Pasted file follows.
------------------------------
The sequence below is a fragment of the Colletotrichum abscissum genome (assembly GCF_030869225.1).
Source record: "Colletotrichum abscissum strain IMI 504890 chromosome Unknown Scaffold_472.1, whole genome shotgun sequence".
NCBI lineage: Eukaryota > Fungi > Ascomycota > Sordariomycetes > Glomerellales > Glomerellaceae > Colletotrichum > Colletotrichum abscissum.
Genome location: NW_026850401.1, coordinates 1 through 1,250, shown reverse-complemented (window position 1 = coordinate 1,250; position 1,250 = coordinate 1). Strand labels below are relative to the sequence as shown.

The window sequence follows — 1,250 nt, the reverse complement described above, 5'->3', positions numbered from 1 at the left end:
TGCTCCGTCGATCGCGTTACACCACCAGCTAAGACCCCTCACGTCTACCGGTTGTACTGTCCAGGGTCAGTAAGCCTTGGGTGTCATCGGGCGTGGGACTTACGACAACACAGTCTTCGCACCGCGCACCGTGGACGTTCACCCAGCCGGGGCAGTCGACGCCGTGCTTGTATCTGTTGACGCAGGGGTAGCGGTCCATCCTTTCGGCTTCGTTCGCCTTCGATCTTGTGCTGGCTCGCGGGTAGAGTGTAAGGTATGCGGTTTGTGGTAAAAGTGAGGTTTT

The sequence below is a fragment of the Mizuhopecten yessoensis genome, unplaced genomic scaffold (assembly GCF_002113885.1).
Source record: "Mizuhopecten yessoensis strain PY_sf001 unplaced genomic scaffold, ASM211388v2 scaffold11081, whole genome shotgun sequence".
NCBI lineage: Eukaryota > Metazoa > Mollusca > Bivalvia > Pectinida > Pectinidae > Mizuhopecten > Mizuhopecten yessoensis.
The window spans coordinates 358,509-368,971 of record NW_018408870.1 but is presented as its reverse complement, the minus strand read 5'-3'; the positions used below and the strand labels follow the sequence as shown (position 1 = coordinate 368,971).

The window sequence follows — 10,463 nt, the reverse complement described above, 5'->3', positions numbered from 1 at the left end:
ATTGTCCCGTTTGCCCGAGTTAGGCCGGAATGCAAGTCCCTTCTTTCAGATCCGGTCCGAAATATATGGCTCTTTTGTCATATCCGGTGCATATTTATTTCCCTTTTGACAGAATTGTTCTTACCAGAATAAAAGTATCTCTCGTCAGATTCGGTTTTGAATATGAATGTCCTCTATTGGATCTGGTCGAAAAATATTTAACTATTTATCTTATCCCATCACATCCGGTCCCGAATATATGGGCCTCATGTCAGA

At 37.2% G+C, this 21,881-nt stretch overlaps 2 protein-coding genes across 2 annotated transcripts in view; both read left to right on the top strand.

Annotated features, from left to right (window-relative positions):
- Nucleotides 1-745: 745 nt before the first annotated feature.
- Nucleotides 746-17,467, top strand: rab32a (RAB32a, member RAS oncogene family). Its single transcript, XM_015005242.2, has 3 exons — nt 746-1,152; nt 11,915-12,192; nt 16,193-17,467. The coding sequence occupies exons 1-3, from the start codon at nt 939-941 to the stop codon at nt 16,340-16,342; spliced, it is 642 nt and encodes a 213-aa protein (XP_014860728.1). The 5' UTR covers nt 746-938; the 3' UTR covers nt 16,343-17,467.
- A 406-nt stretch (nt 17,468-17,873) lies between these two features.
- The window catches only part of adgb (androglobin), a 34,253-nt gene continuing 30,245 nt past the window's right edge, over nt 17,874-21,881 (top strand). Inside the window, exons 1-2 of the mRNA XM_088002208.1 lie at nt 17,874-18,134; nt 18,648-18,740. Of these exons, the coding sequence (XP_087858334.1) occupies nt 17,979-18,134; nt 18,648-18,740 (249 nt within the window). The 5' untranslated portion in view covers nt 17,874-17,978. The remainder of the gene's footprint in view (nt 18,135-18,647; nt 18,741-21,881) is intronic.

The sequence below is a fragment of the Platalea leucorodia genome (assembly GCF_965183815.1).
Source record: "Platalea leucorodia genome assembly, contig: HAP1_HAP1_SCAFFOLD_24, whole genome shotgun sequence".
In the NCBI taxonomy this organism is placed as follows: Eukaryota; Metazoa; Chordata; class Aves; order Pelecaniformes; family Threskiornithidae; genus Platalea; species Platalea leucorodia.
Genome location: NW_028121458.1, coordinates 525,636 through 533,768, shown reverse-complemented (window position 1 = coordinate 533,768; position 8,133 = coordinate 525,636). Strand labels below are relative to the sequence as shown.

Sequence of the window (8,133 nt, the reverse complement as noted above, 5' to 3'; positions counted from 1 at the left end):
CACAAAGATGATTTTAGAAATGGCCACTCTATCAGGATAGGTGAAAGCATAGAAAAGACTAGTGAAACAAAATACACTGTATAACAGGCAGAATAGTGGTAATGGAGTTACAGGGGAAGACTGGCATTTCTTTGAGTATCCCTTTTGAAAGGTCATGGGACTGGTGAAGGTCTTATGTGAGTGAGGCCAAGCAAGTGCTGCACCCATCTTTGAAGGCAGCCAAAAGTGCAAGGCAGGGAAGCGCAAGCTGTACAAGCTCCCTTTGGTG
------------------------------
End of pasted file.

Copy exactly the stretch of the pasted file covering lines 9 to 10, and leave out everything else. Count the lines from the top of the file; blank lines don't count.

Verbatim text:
NCBI lineage: Eukaryota > Metazoa > Mollusca > Bivalvia > Pectinida > Pectinidae > Mizuhopecten > Mizuhopecten yessoensis.
The window spans coordinates 358,509-368,971 of record NW_018408870.1 but is presented as its reverse complement, the minus strand read 5'-3'; the positions used below and the strand labels follow the sequence as shown (position 1 = coordinate 368,971).